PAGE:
Receiving and Donating Breast Milk: Kristin and Ella’s Story

Receiving and Donating Milk


Kristin tells her story of receiving and donating breast milk, thanks to a partnership between the hospital where baby Ella was born and Mothers’ Milk Bank Northeast.

My daughter came into this world in a fast and furious manner. My water broke at 36 weeks and 5 days, and my labor progressed quite quickly. Living in rural New Hampshire, we had a 45-minute drive to Lakes Region General Hospital in Laconia. An ambulance actually picked me up 10 minutes away from the hospital to keep me from delivering on the side of the road. Our daughter Ella was born a mere 15 minutes after we arrived at the hospital!

Battling hypoglycemia

Despite not fitting the typical profile for gestational diabetes, I had managed the condition for my entire pregnancy. The combination of the early delivery and my having gestational diabetes left my daughter struggling to regulate her own blood sugar soon after she was born, and she quickly became hypoglycemic. The doctors had to use a sugar water IV drip to keep her sugar levels from completely tanking. The good news was that the drip kept her levels up. The bad news was that whenever they took a break from the drip, her sugar levels would quickly tank again. Though she took to nursing, the first colostrum from me wasn’t enough to stabilize her sugars. I immediately started pumping (in addition to putting her to the breast) to make sure she was getting everything from me that she could, but that process also took some time to get going and she needed more help.

Donor milk stabilizes blood sugars

Thankfully, my hospital had started working with Mothers’ Milk Bank Northeast and offering donor milk about 6 months prior to my delivery. With the blessing of the hospital pediatrician treating Ella, the lactation consultant asked me if I would like to offer Ella some donor milk to see if that would better stabilize her sugar level. With little hesitation, I said yes; I felt so much better about her receiving some donated human breast milk rather than formula on that first, fragile day before I was able to adequately provide for her myself. Sure enough, the donated milk did the trick. Her sugar levels finally stabilized after a nice hefty serving of donor milk, and through some more nursing and pumping, I put myself in position to take the baton and offer her what she needed. I was very grateful to have the option to offer her that small bit of donated milk; it truly brought her out of the woods of hypoglycemia, much to our relief.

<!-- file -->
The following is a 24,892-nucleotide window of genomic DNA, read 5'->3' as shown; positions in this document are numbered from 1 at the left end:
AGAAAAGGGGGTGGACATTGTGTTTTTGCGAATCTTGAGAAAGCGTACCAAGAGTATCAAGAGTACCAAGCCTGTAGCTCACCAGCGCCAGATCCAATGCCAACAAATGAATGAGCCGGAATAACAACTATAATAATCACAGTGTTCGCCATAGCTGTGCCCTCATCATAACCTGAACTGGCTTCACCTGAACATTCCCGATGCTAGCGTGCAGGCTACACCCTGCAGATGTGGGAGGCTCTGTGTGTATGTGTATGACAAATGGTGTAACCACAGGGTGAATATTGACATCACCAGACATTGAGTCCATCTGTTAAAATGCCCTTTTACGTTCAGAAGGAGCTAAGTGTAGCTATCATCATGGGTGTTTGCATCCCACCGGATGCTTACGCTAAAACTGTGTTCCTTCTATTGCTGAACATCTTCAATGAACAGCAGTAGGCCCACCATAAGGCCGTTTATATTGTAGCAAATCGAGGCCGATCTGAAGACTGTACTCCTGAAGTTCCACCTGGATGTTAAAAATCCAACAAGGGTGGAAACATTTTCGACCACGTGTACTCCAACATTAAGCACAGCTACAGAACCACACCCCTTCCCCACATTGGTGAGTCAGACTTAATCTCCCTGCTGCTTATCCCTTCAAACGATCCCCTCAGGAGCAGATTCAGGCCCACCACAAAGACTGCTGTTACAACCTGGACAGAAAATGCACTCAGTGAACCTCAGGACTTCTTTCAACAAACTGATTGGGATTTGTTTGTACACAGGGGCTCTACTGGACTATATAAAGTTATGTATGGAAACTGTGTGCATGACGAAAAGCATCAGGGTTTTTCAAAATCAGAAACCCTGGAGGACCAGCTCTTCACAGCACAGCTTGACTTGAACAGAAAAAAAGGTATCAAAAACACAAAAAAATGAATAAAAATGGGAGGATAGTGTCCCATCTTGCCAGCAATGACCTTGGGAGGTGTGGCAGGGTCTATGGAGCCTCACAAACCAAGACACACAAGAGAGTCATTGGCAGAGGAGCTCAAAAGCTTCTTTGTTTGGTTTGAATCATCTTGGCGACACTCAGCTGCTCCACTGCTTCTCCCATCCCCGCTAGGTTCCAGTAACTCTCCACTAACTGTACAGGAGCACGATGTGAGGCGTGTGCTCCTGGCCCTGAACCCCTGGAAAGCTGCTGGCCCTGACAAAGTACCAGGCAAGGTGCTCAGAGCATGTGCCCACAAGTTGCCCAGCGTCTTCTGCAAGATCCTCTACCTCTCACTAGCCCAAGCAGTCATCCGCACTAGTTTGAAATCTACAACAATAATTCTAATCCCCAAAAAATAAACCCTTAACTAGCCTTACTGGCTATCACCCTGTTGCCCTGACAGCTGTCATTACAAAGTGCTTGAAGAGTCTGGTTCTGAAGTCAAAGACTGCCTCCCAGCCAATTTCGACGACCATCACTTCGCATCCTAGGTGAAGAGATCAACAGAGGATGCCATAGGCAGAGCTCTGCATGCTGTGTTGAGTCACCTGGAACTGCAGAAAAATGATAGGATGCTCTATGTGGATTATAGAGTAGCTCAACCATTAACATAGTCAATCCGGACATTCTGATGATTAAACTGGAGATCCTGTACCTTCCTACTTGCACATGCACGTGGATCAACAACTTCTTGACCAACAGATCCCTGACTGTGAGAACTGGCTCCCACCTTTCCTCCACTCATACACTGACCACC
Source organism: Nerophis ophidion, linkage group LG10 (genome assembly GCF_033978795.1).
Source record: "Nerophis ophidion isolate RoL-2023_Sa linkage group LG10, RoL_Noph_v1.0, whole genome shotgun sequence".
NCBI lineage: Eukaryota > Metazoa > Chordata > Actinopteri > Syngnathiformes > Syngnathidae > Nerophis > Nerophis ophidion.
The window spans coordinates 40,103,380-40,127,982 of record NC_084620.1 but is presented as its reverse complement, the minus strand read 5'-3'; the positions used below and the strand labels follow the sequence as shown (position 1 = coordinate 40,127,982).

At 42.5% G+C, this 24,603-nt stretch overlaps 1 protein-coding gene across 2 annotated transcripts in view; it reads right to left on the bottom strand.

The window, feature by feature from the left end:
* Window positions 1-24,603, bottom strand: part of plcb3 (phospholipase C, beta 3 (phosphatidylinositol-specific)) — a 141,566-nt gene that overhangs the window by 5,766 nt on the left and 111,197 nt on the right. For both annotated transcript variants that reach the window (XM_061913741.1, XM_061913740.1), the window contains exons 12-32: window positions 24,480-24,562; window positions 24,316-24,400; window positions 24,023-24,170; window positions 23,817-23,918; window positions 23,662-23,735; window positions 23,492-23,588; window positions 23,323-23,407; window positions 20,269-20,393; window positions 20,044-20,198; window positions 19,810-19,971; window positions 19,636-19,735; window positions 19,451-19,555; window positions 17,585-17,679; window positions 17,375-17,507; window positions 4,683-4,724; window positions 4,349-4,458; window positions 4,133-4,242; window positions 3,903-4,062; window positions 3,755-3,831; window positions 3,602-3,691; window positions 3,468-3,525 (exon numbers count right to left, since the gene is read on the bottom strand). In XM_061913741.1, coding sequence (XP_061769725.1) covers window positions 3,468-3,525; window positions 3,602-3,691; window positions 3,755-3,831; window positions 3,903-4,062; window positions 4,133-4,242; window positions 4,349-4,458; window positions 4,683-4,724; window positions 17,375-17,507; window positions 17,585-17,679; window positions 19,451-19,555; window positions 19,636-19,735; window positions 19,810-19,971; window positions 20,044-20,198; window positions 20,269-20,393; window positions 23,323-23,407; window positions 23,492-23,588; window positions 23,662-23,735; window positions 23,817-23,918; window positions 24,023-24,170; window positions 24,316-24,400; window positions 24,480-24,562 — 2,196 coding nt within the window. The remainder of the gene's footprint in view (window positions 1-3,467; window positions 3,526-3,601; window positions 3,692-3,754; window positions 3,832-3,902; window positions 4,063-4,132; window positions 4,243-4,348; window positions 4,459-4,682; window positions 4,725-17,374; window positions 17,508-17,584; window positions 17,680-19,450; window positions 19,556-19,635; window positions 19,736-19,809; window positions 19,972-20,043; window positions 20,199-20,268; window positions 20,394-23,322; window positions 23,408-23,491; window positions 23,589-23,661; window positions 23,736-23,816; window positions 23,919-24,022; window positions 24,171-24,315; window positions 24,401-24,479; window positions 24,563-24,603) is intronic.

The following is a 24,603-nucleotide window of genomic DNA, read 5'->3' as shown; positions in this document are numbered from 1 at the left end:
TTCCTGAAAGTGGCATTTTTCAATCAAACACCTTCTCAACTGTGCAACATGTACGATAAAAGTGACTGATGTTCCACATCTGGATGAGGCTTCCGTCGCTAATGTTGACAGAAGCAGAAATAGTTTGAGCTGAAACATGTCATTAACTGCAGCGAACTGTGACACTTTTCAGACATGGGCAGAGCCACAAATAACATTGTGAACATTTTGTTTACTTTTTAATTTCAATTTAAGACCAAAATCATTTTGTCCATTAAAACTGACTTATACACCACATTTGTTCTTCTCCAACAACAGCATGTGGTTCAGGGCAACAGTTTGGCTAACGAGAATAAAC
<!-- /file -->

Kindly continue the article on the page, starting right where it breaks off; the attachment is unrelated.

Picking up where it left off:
A freezer stash of pumped milk

Fast-forward 9 months:  I had been back to work full-time since Ella was 3 months. Regular pumping at work and before I went to bed at night allowed me to build a stash of milk that started taking over my freezer. The stash grew and grew, and though my daughter had a healthy appetite, I continued to get ahead of her demand. I realized that Ella just wouldn’t be able to consume everything I had for her before it would go bad. I remembered being really impressed when a colleague of mine had talked about being able to donate some of her breast milk. When I inquired where she donated and discovered she had indeed donated to Mothers’ Milk Bank Northeast, I knew that was exactly what I wanted and needed to do, too. It would be my proud way of giving back and paying it forward, most especially for the help that Ella received on her first fragile day.

When Ella was 10 months, we were able to donate 165 ounces. When she turned 15 months, we were able to donate another 150 ounces. We are now in the twilight hours of our breastfeeding journey; we nurse a little in the morning and at night and my freezer stash is now gone. Our milk donation days are long behind us, but I will always be so incredibly proud of our ability to “share the health” with other babies in need.

Donating milk is easy

Working with Mothers’ Milk Bank Northeast was wonderful from beginning to end. The staff is incredibly caring, knowledgeable, and helpful; the process was sound, seamless, and quite easy; and it was a great experience. I wish we didn’t live quite so far away; I would love to visit the milk bank in person and see the process in action!

Sharing the health

Breastfeeding (and pumping, especially) is a huge commitment, but it is labor of love and a true commitment to health. I am so glad I was able to share the same gift of love and health with others that we ourselves received on Ella’s first day. Thank you for your mission and for all you do to facilitate such beautiful gifts of health and kindness.

— By Kristin Johnson